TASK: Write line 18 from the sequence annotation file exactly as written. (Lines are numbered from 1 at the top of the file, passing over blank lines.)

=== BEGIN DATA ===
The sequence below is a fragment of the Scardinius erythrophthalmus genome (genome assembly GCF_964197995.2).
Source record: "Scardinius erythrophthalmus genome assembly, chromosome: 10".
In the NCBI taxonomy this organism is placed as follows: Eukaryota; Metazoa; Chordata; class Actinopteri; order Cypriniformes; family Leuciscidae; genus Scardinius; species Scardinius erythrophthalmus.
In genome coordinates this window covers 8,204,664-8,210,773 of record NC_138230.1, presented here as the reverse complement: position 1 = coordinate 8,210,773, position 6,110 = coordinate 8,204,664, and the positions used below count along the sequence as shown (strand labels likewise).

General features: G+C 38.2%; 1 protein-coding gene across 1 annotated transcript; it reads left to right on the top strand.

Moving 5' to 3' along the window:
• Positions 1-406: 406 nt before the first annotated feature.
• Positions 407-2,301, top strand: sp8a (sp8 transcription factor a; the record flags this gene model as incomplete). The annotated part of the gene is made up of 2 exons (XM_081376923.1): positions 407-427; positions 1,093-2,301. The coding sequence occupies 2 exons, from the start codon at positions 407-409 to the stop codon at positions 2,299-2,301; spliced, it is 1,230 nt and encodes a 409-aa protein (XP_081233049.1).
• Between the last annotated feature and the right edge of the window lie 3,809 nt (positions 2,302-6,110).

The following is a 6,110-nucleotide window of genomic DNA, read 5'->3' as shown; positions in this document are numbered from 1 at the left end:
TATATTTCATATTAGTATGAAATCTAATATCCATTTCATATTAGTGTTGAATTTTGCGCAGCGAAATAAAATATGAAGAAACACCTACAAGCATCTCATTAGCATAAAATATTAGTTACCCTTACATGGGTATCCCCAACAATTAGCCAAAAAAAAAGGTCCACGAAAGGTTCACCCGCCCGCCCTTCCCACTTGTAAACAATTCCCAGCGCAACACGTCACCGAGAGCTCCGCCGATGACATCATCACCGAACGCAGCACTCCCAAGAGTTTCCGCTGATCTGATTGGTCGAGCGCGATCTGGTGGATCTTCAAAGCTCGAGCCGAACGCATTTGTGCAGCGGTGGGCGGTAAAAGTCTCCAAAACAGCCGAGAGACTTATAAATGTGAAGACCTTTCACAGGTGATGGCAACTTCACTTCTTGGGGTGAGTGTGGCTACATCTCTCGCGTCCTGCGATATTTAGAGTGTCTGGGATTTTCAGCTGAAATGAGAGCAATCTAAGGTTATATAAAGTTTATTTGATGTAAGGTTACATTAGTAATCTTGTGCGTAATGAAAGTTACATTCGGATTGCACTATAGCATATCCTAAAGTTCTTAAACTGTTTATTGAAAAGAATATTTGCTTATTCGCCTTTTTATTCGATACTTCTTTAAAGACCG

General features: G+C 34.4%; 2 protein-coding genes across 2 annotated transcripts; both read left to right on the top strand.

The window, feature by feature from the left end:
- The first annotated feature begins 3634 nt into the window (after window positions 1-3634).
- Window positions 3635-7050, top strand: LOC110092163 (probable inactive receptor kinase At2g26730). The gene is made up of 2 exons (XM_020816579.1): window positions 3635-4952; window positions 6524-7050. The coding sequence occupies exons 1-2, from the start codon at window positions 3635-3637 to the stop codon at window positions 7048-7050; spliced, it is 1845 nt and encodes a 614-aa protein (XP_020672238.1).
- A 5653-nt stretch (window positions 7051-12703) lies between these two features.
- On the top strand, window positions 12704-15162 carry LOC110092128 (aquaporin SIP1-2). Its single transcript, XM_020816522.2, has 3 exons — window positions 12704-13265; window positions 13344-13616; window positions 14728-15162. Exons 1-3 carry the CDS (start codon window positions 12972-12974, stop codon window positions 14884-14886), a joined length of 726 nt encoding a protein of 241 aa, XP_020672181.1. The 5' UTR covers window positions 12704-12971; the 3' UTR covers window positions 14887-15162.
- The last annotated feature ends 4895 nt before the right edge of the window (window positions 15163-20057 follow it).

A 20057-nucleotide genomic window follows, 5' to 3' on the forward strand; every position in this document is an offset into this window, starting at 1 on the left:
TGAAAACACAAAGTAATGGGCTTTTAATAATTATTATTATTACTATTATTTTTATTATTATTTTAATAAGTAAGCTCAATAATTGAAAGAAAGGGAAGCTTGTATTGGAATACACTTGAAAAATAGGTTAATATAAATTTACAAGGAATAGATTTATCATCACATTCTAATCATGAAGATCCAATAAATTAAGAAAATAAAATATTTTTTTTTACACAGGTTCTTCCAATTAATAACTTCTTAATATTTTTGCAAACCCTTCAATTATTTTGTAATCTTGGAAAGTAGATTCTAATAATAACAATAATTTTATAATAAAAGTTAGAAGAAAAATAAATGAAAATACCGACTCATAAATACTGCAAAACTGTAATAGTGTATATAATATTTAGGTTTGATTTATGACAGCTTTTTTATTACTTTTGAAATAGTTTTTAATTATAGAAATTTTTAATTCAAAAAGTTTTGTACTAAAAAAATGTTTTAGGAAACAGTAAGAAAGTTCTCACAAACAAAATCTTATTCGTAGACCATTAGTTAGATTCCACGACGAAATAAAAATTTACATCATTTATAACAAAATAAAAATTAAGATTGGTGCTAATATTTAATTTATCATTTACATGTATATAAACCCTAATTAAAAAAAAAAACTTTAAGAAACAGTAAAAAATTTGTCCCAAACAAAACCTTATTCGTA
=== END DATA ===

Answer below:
- The last annotated feature ends 4895 nt before the right edge of the window (window positions 15163-20057 follow it).